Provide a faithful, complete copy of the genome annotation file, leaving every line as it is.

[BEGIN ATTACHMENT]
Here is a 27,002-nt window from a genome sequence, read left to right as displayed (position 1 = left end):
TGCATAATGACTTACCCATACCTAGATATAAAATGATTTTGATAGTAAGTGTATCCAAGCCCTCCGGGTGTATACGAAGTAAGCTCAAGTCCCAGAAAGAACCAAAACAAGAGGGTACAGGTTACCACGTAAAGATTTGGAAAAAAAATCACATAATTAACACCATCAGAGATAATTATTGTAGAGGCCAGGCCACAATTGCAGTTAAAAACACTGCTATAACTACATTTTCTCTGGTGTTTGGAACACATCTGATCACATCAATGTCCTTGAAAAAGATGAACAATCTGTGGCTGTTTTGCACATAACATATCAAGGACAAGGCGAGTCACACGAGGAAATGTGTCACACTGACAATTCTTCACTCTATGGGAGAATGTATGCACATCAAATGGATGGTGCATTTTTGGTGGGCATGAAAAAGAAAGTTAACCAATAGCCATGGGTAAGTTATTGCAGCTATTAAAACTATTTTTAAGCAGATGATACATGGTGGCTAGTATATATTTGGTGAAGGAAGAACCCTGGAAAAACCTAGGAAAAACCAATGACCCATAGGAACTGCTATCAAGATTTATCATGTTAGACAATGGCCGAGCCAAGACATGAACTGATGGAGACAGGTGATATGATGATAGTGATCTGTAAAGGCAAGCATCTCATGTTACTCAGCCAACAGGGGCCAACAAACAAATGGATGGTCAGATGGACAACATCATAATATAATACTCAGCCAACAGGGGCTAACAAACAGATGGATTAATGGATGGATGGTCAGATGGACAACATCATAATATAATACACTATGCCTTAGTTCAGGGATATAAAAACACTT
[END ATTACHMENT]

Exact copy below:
Here is a 27,002-nt window from a genome sequence, read left to right as displayed (position 1 = left end):
TGCATAATGACTTACCCATACCTAGATATAAAATGATTTTGATAGTAAGTGTATCCAAGCCCTCCGGGTGTATACGAAGTAAGCTCAAGTCCCAGAAAGAACCAAAACAAGAGGGTACAGGTTACCACGTAAAGATTTGGAAAAAAAATCACATAATTAACACCATCAGAGATAATTATTGTAGAGGCCAGGCCACAATTGCAGTTAAAAACACTGCTATAACTACATTTTCTCTGGTGTTTGGAACACATCTGATCACATCAATGTCCTTGAAAAAGATGAACAATCTGTGGCTGTTTTGCACATAACATATCAAGGACAAGGCGAGTCACACGAGGAAATGTGTCACACTGACAATTCTTCACTCTATGGGAGAATGTATGCACATCAAATGGATGGTGCATTTTTGGTGGGCATGAAAAAGAAAGTTAACCAATAGCCATGGGTAAGTTATTGCAGCTATTAAAACTATTTTTAAGCAGATGATACATGGTGGCTAGTATATATTTGGTGAAGGAAGAACCCTGGAAAAACCTAGGAAAAACCAATGACCCATAGGAACTGCTATCAAGATTTATCATGTTAGACAATGGCCGAGCCAAGACATGAACTGATGGAGACAGGTGATATGATGATAGTGATCTGTAAAGGCAAGCATCTCATGTTACTCAGCCAACAGGGGCCAACAAACAAATGGATGGTCAGATGGACAACATCATAATATAATACTCAGCCAACAGGGGCTAACAAACAGATGGATTAATGGATGGATGGTCAGATGGACAACATCATAATATAATACACTATGCCTTAGTTCAGGGATATAAAAACACTT